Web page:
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  • Research article
  • Open Access

Resident macrophages influence stem cell activity in the mammary gland

  • 1, 2,
  • 1,
  • 3,
  • 1, 4, 5 and
  • 1Email author
Breast Cancer Research200911:R62

https://doi.org/10.1186/bcr2353

  • Received: 12 June 2009
  • Accepted: 26 August 2009
  • Published:

Abstract

Introduction

Macrophages in the mammary gland are essential for morphogenesis of the ductal epithelial tree and have been implicated in promoting breast tumor metastasis. Although it is well established that macrophages influence normal mammopoiesis, the mammary cell types that these accessory cells influence have not been determined. Here we have explored a role for macrophages in regulating mammary stem cell (MaSC) activity, by assessing the ability of MaSCs to reconstitute a mammary gland in a macrophage-depleted fat pad.

Methods

Two different in vivo models were used to deplete macrophages from the mouse mammary fat pad, allowing us to examine the effect of macrophage deficiency on the mammary repopulating activity of MaSCs. Both the Csf1op/opmice and clodronate liposome-mediated ablation models entailed transplantation studies using the MaSC-enriched population.

Results

We show that mammary repopulating ability is severely compromised when the wild-type MaSC-enriched subpopulation is transplanted into Csf1op/opfat pads. In reciprocal experiments, the MaSC-enriched subpopulation from Csf1op/opglands had reduced regenerative capacity in a wild-type environment. Utilizing an alternative strategy for selective depletion of macrophages from the mammary gland, we demonstrate that co-implantation of the MaSC-enriched subpopulation with clodronate-liposomes leads to a marked decrease in repopulating frequency and outgrowth potential.

Conclusions

Our data reveal a key role for mammary gland macrophages in supporting stem/progenitor cell function and suggest that MaSCs require macrophage-derived factors to be fully functional. Macrophages may therefore constitute part of the mammary stem cell niche.

Keywords

  • Mammary Gland
  • Mammary Stem Cell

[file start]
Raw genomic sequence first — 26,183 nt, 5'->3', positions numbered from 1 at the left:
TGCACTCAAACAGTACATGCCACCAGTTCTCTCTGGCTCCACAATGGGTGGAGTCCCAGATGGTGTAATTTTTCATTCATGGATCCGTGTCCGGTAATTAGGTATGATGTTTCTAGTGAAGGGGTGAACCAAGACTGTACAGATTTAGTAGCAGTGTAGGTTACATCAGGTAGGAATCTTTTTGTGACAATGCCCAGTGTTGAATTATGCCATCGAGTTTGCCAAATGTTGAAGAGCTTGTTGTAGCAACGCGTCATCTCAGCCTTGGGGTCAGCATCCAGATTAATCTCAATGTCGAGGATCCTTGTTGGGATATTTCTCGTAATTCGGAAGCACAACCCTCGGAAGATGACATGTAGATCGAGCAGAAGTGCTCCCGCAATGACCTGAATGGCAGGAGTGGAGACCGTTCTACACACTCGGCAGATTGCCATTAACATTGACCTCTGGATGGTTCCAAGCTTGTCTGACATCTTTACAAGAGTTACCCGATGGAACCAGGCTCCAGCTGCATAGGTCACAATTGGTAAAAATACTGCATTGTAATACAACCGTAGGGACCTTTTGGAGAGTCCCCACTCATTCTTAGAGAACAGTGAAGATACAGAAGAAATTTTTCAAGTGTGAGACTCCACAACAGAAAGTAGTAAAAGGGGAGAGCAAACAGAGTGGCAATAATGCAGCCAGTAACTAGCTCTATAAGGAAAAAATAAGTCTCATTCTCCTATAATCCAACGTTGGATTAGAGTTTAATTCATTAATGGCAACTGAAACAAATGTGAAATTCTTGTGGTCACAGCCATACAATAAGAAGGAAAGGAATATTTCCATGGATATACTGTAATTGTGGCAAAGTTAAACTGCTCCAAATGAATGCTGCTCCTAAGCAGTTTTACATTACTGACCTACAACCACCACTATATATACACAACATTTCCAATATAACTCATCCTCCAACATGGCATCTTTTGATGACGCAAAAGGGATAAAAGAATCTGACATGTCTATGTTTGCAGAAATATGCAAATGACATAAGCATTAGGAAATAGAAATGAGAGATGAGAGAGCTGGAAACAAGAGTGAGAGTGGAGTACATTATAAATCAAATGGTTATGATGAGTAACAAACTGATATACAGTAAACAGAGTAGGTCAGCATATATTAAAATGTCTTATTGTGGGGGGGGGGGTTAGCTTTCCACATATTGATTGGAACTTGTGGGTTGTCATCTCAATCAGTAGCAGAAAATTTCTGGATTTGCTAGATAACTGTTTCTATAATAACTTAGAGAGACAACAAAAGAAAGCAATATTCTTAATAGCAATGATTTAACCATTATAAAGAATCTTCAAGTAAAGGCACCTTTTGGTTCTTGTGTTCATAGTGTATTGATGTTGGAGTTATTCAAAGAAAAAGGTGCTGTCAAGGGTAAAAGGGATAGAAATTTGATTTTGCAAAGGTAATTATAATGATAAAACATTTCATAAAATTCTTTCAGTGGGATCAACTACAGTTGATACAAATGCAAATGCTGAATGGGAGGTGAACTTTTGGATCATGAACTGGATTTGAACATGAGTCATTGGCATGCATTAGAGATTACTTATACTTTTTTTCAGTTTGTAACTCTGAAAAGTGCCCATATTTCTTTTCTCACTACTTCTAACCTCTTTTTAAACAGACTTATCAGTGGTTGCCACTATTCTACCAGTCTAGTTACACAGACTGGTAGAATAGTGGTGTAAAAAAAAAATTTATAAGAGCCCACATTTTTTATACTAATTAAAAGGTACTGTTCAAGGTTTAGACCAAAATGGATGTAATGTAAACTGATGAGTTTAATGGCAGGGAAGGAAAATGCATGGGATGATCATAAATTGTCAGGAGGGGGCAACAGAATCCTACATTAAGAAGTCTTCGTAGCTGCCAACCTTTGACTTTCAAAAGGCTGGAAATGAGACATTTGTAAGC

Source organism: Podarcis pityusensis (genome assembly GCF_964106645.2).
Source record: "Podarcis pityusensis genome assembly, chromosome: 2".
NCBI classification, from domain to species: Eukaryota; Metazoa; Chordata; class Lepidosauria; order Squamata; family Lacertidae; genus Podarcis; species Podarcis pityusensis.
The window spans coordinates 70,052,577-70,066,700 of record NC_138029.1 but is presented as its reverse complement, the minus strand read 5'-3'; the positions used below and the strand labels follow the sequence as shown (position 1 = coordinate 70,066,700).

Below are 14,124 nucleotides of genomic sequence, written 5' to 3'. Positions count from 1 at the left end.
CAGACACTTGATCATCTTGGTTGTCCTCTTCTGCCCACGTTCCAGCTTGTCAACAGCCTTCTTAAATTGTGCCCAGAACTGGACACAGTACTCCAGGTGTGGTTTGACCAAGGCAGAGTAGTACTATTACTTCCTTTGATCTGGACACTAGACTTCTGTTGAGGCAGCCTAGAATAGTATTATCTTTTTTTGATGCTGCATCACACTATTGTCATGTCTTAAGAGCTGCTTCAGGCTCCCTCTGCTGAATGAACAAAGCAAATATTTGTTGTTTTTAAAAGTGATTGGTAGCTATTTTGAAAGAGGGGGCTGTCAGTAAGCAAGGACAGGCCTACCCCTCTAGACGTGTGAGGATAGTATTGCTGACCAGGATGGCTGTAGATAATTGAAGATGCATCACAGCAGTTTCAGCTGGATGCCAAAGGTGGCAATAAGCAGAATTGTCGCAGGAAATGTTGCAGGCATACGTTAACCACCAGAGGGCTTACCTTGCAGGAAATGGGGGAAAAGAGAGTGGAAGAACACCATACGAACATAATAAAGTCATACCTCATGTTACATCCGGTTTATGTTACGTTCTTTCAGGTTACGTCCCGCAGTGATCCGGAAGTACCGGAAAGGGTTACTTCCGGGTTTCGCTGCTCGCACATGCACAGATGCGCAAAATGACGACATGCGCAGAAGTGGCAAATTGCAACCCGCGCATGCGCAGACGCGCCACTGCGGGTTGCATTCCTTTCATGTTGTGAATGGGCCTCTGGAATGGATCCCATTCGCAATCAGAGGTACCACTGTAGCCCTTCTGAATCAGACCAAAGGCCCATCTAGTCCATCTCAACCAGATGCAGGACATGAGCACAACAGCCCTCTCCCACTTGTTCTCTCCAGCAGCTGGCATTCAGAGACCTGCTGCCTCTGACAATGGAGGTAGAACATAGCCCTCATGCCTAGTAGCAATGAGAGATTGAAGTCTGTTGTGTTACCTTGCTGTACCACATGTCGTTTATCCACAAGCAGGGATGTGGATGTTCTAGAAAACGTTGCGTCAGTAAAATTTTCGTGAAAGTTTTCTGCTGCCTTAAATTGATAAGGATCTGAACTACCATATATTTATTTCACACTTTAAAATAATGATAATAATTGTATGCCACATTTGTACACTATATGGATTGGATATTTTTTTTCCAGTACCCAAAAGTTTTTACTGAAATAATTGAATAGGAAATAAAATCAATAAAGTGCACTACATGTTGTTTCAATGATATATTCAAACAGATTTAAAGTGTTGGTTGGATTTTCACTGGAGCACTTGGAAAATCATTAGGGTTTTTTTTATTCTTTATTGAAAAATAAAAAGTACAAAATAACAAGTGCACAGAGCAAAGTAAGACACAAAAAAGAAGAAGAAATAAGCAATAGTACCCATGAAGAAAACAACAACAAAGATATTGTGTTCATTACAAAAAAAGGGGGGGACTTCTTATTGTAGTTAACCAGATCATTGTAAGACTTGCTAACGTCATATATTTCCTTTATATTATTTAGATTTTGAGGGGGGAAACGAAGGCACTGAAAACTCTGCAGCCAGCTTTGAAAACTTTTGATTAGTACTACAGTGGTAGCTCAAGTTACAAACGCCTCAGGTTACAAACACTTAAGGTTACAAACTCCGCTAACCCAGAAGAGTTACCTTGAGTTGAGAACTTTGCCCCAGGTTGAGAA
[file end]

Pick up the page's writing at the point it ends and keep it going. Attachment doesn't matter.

• Stem Cell Function
  • Stem Cell Activity
  • Clodronate Liposome

Introduction

Increasing evidence suggests that macrophages play a role in the normal development of specific organs. In the pubertal mammary gland, macrophages are recruited to the highly mitotic terminal end buds (TEBs) from which ducts elongate and branch to give rise to a mature ductal tree. Macrophages are presumed to play a role in tissue remodeling by engulfing apoptotic epithelial cells during ductal morphogenesis [1, 2]. Colony stimulating factor-1 (Csf1; also referred to as macrophage-Csf) is a key growth factor that regulates the proliferation and survival of macrophages [3]. Csf1op/opmice, homozygous for a null mutation in Csf1, exhibit multiple defects and have reduced macrophage numbers in most tissues including the mammary gland. These mice are severely runted, toothless and osteopetrotic, owing to an osteoclast deficiency that impairs bone resorption. The mammary glands of Csf1op/opmice display lower numbers of terminal end buds as well as reduced ductal branching and elongation [4]. During pregnancy, Csf1op/opglands develop precocious alveolar units but fail to switch to the lactational state resulting in impaired lactation [5]. Mammary-specific rescue has shown that the mammary gland phenotype is not due to secondary effects induced by a systemic Csf1 deficiency [6]. Targeted ablation of the receptor for Csf1 (Csf1r or c-fms), recapitulated all the phenotypes observed in Csf1op/opmice, although the receptor-null mice exhibited slightly more severe defects [7].